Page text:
Mirroring a Western sunset with Brazilian slate

February 2, 2004
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There's something about the red-orange hues of the Utah landscape that inspired the design team for a law office in Salt Lake City, UT, to use Raja Sunset slate as a backdrop for the firm's waiting area. Creating a focal point for the space, the architects at the Zimmer Gunsul Frasca Partnership (ZGF) selected this material to create a 600-square-foot curved wall, which exudes the glow of the Western sunset experienced in Utah.

The project was rather prestigious, since the law firm of Ray Quinney & Nebeker had been chosen to represent the Salt Lake City 2002 Olympic Committee, and the architects wanted a distinctive design. Overall, the firm occupies three and a half-stories of a 20-story downtown Salt Lake City office.

“We wanted it to look very natural, and the reason for using slate was to pick up materials indigenous to Utah,” said Sue Kerns of ZGF, principal-in-charge for the project. “The selected stone had a variety of color to it. We didn't want it to look too monolithic - the color and texture were very important. It's very natural and random.”

While the designers were adamant about representing the surrounding landscape, they also had to merge a traditional look with a contemporary one. And with a large firm of 80 attorneys and 100 support staff, generation differences were taken into consideration.

“The architects of ZGF were able to capture the goal of designing a space that reflects the stability and tradition of our well-established law firm, while still adding more progressive elements that appeal to the younger members of the firm,” said Eric Visser, director of administration at Ray Quinney & Nebeker, adding that the main objective was to create a fresh, updated image, while still respecting the traditional heritage of the law firm.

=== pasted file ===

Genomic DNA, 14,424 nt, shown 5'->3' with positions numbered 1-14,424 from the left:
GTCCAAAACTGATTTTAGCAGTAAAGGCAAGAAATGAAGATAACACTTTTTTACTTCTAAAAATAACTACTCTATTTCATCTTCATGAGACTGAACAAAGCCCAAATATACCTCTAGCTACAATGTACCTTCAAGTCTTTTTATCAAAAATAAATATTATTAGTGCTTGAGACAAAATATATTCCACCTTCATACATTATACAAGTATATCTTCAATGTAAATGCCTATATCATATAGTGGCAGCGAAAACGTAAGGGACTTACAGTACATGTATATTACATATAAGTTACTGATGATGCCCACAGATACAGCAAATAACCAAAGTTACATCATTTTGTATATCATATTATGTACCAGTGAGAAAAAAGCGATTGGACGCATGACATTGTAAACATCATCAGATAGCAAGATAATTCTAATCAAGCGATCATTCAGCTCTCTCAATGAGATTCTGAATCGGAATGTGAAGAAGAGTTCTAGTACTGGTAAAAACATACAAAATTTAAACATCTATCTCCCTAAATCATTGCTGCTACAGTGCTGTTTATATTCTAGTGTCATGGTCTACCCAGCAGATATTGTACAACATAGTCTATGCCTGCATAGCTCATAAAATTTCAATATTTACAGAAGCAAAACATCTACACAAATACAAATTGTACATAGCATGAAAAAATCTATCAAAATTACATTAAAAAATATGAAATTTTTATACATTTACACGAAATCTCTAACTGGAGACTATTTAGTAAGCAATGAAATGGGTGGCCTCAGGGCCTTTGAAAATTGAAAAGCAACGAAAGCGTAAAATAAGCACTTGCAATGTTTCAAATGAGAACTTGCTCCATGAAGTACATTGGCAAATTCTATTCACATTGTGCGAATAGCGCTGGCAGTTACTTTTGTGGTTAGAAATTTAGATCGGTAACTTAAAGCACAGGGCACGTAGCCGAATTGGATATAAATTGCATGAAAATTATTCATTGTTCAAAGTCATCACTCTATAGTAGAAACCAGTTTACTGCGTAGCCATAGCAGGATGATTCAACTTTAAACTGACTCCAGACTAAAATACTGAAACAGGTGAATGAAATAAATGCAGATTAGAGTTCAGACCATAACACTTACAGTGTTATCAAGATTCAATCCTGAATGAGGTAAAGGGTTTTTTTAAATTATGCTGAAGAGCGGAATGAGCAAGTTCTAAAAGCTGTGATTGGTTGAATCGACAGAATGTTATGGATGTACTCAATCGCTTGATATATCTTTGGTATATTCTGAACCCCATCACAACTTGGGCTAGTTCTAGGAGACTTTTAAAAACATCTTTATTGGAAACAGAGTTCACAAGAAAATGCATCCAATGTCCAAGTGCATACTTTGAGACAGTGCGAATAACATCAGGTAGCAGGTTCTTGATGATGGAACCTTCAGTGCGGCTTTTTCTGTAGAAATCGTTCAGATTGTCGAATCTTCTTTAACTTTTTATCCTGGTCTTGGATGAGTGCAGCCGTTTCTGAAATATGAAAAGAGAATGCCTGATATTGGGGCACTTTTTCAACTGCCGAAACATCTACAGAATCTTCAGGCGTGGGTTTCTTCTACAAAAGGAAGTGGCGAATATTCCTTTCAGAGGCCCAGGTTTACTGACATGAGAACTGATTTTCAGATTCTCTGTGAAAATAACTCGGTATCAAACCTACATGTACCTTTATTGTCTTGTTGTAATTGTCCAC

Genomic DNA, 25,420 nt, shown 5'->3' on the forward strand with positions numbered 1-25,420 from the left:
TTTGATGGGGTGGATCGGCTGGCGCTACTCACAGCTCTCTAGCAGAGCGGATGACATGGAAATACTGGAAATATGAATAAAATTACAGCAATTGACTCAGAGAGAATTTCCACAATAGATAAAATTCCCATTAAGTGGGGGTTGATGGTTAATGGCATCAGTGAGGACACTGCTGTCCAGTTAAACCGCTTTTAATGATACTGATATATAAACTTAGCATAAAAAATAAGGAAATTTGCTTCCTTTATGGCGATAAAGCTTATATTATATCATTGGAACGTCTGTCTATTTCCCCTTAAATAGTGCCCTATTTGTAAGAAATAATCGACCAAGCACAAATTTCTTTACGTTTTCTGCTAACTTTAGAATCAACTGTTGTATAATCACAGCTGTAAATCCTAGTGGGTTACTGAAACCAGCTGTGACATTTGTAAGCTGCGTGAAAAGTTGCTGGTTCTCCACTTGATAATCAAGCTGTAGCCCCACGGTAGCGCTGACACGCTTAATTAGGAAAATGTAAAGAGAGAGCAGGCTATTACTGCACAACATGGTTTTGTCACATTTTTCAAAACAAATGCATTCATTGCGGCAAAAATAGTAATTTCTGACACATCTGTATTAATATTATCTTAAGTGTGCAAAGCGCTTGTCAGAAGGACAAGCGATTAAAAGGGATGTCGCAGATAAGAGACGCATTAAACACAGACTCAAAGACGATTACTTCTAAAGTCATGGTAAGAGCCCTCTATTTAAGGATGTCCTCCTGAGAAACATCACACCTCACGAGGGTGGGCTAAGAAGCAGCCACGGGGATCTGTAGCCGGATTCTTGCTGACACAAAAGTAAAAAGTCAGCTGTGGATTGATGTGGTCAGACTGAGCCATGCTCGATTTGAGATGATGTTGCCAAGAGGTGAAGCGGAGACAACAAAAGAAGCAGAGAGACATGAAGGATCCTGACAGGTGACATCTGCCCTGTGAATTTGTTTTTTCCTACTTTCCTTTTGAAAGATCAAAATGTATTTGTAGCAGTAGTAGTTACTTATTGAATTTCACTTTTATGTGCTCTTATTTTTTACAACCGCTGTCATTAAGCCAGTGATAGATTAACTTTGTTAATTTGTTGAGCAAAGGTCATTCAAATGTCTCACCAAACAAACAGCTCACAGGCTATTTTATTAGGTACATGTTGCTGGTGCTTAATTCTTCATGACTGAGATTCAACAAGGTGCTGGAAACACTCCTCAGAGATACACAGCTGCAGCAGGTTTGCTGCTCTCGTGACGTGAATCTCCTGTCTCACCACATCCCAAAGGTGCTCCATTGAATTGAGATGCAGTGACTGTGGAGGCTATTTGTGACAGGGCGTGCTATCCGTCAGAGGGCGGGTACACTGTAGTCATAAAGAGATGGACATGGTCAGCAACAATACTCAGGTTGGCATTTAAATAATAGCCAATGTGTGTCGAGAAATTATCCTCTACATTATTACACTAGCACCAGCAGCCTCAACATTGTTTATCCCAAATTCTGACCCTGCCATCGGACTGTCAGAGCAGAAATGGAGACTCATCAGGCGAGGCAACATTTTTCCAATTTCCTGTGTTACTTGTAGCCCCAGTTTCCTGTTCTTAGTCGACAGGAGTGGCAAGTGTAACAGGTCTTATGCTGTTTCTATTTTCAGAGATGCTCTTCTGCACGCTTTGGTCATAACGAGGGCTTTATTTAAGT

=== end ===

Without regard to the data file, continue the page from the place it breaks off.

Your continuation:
A third element driving the renovation was a non-negotiable time constraint. Since the firm was selected to represent the Salt Lake City Olympic Committee, the need to occupy the new office prior to the start of the 2002 Salt Lake City Olympic Games was imperative. The 60,000-square-foot space was ready for move-in only eight months after the start of the design, which began in June 2001 and was completed by January 2002.

“The challenge was finding the right source and enough material within the scheduled amount of time,” said Kerns. “We didn't have a long lead time to wait for the stone to come, so the installer found it locally.”

The design team chose Raja Sunset slate - a Brazilian slate supplied by Contempo Tile & Stone of Salt Lake City - because it seemed to be a perfect match for the look that the firm desired.

Customizing the installation

One of the challenging aspects of the installation process - which was completed by H & P Tile - was cutting the slate, because the wall required a variety of different-sized pieces. To assure the best quality, the installer only purchased 24- x 24-inch tiles and cut them down to sizes of 6 x 6, 6 x 12, 6 x 18, 9 x 12, 12 x 12 and 12 x 24 inches.